It’s been three years since I launched Barbara A. Campagna/Architecture + Planning, PLLC and while many things have changed, my goal to work on “greening what’s already here” continues to be met, often in places I never expected. Many people are finding new ways to integrate historic preservation and green building practices, which makes my new venture a delightful and intellectually inspiring one. This is blog four of my anniversary week.
This past year I received federal trademarks on my logo, tagline – “Greening What’s Already Here,” and the name of my sustainability management plans, “The Greening Plan.” I have been working on several “greening plans” with my colleague Gordon Shepperd and his firm Apollo BBC in Houston. One project, the greening of the Lee H. Nelson Hall in Natchitoches, Louisiana, is being looked upon as a model for existing and historic buildings. Our team will be presenting the project at Greenbuild in New Orleans this October.
Lee H. Nelson Hall
The construction and operation of buildings accounts for almost 50% of greenhouse gas emissions in the U.S. But reusing and retrofitting our existing buildings can reduce these emissions dramatically. Historic and existing buildings, such as the National Center for Preservation Technology & Training’s Lee H. Nelson Hall, are seeking to improve their maintenance programs and capital improvement approaches by combining time-tested preservation methods with green building practices.
The Lee H. Nelson Hall project team is integrating the use of green building tools and LEED rating systems with preservation planning methodology to improve the energy and resource use of the site and lower the bottom-line. The guiding premise for this project is that its recommendations should meet energy and sustainability goals while preserving the character-defining and historically significant features. One of the major goals of this project is to reduce energy and resource use while saving operations’ funds, a goal that most buildings aspire to. By using the greening of their headquarters as a transparent model process, which can be shared with the field, NCPTT is leveraging their significant place in preservation research while demonstrating how to be a better steward.
The building was originally constructed in 1923 in Natitoches, LA and designed by the New Olreans firm of Favrot and Livaudais as a classroom building and activity center for the campus of what is now Northwestern State University (NSU). Once the Hall was no longer large enough to serve the student body, it was closed. After 30 years of use as a storage facility, a new department of the National Park Service, the National Center for Preservation Technology and Training, was located in the building in 2001. The purpose of the project and the process is to develop a road map for greening the maintenance and operations procedures of all existing and historic buildings. By using the growing body of sustainable preservation case studies, understanding the original character-defining features of the building and integrating the necessary envelope, systems and site improvements with acknowledged green building practices, NCPTT has decided to use the LEED EB: O&M rating system (targeting LEED Gold), often called a cyclical maintenance plan on steroids, as the metric to guide both the maintenance and capital improvements approaches at the site.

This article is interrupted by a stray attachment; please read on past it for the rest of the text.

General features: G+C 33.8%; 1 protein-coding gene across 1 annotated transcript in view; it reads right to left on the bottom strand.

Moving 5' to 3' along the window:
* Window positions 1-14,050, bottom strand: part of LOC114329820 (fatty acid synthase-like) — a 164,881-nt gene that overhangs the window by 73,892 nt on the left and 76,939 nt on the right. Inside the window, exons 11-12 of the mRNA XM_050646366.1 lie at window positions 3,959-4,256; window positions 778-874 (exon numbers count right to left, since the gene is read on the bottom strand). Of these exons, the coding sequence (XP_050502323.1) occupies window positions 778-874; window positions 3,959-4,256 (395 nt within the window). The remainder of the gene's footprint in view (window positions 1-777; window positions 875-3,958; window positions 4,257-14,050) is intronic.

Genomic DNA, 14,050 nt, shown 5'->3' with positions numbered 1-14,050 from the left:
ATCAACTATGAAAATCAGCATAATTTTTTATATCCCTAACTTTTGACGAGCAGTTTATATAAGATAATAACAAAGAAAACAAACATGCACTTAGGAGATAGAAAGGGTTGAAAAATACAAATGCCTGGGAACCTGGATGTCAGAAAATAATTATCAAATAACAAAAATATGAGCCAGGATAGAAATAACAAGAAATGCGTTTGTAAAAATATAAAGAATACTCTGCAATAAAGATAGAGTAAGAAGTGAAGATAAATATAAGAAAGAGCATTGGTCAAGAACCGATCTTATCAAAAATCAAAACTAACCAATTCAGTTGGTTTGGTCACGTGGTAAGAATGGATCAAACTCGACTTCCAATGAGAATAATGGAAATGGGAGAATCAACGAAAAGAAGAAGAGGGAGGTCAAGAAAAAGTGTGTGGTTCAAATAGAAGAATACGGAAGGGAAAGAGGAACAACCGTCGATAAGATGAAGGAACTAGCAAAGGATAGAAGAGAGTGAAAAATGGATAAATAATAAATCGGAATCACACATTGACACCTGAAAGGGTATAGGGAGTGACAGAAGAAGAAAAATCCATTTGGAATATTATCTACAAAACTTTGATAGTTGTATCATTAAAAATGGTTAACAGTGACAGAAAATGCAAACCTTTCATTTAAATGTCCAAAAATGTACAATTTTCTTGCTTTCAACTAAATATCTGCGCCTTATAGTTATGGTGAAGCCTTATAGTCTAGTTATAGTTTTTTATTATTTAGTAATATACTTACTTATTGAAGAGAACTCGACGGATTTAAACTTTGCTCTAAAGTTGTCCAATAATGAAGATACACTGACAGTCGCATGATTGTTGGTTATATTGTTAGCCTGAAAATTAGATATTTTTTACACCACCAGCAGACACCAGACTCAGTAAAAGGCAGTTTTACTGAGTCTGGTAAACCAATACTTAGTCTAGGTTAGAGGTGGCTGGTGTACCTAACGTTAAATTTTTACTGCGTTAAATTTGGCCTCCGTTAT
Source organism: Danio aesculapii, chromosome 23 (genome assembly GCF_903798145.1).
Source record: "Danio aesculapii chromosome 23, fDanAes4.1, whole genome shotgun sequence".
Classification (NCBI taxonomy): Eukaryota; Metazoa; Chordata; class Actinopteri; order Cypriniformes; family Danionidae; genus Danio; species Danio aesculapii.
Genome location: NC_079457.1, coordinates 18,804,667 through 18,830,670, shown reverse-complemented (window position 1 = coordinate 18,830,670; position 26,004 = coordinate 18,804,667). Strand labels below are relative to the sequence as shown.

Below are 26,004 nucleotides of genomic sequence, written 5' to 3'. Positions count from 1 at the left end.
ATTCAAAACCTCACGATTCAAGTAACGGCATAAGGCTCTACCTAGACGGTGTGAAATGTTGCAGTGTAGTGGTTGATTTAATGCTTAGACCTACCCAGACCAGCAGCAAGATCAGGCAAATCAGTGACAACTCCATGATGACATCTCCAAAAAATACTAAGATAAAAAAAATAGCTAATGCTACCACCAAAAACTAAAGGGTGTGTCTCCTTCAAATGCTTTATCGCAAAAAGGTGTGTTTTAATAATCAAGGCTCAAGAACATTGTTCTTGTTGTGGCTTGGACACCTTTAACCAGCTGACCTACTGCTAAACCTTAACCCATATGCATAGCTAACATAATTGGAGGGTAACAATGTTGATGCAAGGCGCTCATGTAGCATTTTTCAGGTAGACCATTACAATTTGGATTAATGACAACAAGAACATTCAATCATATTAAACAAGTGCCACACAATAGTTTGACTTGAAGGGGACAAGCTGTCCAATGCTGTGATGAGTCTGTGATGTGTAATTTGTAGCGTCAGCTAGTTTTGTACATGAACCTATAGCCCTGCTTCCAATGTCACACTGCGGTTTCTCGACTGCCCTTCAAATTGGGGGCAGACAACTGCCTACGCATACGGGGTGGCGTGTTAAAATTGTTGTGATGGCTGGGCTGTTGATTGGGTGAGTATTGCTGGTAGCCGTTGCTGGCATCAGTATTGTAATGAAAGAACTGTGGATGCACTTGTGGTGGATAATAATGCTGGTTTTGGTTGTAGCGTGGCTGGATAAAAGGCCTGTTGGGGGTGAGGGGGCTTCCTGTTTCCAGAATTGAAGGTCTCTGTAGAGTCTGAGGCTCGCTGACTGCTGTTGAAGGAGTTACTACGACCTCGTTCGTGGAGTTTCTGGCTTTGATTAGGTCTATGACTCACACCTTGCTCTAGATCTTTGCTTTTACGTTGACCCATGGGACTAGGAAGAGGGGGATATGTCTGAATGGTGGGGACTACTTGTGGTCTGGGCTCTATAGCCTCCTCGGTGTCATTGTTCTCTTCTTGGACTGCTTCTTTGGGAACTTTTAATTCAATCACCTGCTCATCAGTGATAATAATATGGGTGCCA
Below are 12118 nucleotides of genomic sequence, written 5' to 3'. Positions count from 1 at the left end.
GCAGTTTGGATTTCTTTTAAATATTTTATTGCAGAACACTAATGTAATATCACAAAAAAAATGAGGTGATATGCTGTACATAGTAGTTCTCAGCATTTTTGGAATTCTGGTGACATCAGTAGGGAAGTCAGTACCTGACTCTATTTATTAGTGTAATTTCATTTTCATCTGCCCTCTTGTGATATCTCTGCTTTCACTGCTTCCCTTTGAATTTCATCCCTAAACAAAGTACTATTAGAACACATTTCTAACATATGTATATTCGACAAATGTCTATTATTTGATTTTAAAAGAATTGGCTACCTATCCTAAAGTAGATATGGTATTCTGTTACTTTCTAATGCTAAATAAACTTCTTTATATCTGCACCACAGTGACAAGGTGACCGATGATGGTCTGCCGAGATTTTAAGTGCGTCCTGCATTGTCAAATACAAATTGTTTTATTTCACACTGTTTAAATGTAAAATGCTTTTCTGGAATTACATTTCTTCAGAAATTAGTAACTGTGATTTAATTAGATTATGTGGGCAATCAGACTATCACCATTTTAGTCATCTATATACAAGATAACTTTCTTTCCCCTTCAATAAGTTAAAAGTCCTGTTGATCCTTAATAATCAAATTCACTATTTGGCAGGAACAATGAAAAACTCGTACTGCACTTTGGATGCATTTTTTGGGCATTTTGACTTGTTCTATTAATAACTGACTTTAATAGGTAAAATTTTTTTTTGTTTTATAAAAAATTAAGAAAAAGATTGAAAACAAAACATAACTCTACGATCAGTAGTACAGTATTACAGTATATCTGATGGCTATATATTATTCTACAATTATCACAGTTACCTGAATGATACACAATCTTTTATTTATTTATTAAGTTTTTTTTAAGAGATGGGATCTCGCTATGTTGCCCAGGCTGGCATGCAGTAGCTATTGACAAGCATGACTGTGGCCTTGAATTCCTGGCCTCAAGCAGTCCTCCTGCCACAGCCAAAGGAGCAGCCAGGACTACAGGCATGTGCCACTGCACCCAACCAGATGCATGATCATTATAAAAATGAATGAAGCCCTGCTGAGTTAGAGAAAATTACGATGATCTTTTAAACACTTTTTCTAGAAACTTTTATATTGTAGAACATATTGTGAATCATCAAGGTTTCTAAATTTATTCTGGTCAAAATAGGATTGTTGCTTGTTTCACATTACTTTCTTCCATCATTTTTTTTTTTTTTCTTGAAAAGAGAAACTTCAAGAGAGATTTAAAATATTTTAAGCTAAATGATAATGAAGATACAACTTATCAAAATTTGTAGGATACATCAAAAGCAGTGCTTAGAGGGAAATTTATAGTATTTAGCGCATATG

The Greening Plan
A series of eco-charrettes, energy audits, a sustainability management plan and LEED EB:O&M, are being used to improve the resource use and efficiency of the site. The first goal-setting eco-charrette was conducted in January 2013 and the full sustainability management and LEED plan completed one year later. Using their historic building as the test case for this greening process, NCPTT and the design team is demonstrating that the use of green building analysis tools in conjunction with preservation methodologies can lead to a plan for efficient environmental actions that improve long term stewardship; and will show how new technologies and reactivation of original design features can together provide innovations in green building design while debunking the myths that historic buildings cannot readily achieve LEED certification. A website is currently being developed for the project and will be unveiled soon.
And if you’d like to “subscribe” or follow my blog, True Green Cities, please sign up through the “Subscribe” button at the bottom left of this page. You’ll receive a daily recap when new blogs are posted. Or Sign up for the Feed.